Pope Francis spent a significant amount of his Jan. 16 meeting with U.S. bishops from the Midwest bolstering parish life and outreach, along with other issues that are crucial to upholding and carrying-out the work of the Church.
Answering questions about “Evangelii Gaudium” (“Joy of the Gospel”), his apostolic exhortation on the New Evangelization, the Pope in an animated conversation stressed the importance of parish life, according to Bishop W. Shawn McKnight of Jefferson City.
“I explained that I found number 28 of ‘Evangelii Gaudium’ to be especially edifying in my ministry as a bishop,” Bishop McKnight said, “and told him how we were using it as the focus of a pastoral plan for our parishes and dioceses. He reiterated how important parishes are in the life of the Church, and encouraged us to seriously reflect on the purpose of a parish.”
In “Evangelii Gaudium,” the Pope wrote that the parish is the presence of the Church in a given territory, and it is responsible for reaching out to all.
Bishop McKnight was one of 15 bishops from Iowa, Kansas, Missouri and Nebraska making their “ad limina” visits to the Vatican in mid-January to report on the status of their dioceses.
“I am grateful for the Holy Father’s encouragement to be close to the people I serve,” he said.
In that meeting, the Pope also stated unequivocally that ending and honestly reckoning with the scourge of sexual abuse and the cover-up of criminal activity must remain a priority for the entire Church in the United States.
Bishop McKnight spoke to Catholic News Service and to diocesan staff Jan. 16 after he and the other bishops met with the Pope for more than two hours.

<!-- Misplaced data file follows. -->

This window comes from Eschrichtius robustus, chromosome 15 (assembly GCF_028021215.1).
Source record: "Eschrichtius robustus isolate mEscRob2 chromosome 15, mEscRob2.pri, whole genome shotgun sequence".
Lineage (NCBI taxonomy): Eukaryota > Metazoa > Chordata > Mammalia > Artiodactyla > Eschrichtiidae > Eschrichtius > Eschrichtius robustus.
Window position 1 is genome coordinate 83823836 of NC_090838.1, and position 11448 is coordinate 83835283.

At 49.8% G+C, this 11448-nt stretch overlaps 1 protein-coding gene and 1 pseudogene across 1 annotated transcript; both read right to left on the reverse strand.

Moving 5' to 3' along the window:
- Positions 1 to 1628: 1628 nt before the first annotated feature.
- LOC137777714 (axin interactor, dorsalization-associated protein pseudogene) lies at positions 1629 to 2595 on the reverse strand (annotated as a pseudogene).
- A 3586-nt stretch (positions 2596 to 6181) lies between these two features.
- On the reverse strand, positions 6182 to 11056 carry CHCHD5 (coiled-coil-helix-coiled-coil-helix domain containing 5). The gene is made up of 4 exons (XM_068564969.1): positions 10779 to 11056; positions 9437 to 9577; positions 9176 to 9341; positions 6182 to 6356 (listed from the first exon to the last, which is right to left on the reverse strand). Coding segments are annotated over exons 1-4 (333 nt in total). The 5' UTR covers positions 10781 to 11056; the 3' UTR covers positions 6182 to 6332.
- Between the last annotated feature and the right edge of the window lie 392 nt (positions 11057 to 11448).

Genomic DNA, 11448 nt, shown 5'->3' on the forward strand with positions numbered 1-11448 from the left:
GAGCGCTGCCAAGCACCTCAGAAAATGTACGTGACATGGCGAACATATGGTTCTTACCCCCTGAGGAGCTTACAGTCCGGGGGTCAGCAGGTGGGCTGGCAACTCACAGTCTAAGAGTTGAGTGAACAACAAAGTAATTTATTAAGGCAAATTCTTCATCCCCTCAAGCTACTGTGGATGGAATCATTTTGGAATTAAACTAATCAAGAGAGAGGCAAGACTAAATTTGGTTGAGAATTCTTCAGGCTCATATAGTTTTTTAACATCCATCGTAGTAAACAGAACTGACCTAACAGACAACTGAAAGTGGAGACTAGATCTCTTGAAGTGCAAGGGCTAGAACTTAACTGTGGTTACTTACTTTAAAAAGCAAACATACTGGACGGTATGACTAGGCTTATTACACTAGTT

Bishop McKnight said that during the meeting, he thanked Pope Francis for expanding the section of the Congregation for the Doctrine of the Faith that investigates clerical sexual abuse.
It was clear during the discussion how much the clerical sexual abuse crisis “pains the Holy Father,” he said. “He reiterated that this must be dealt with, it’s a crime, it can’t just be swept under the rug or dealt with only in the confessional — no, it’s a crime.”
Bishop McKnight said one of the bishops at the meeting brought up the question of the Vatican’s promised report on the case and career of Theodore E. McCarrick, the former cardinal and archbishop of Washington.
“I must respect the confidential nature of our conversation today,” Bishop McKnight said. “I can just say I am very confident the Pope is doing everything he can in order to rectify the problem and to help the entire Church learn from the mistake of McCarrick’s promotion in the Church.
“The Holy Father sees that, he recognizes that McCarrick’s promotion as archbishop of Washington should never have happened,” said Bishop McKnight.
In the meeting, the Pope also affirmed that protecting human life must be seen as the preeminent foundational social and political issue for U.S. society.
Bishop McKnight said that on the issue of abortion, Pope Francis “simply reiterated what he’s already said in many different ways,” which is that “without life, what other rights are there? So, you have to begin with that. It’s not the only issue — I don’t think anybody has ever said that. But when you’re looking at the core beliefs and the more essential rights, the right to life of the unborn is very important.”
The Pope, Bishop McKnight recalled, “put it in a very beautiful way: Do we always want to simply eliminate those who are inconvenient? And, unfortunately, that’s part of our culture in the United States — the practice, the habit, if you will, of just eliminating the uncomfortable, the unwanted, as the solution. And we’re called to be better than that. We as a country are better than that.”
When the U.S. bishops say, “the right to life is the ‘preeminent issue’” in Catholics’ political concerns, “that word is carefully chosen,” Bishop McKnight noted. “Because we want to avoid the perspective or the understanding that it’s the only issue — because it is not.”
Catholic voters, Bishop McKnight stated, need to be aware of a more general tendency or temptation “to get rid of unwanted people,” whether they are the unborn or the aged, immigrants or the poor. “There is a certain consistency that is required of us as Catholics.”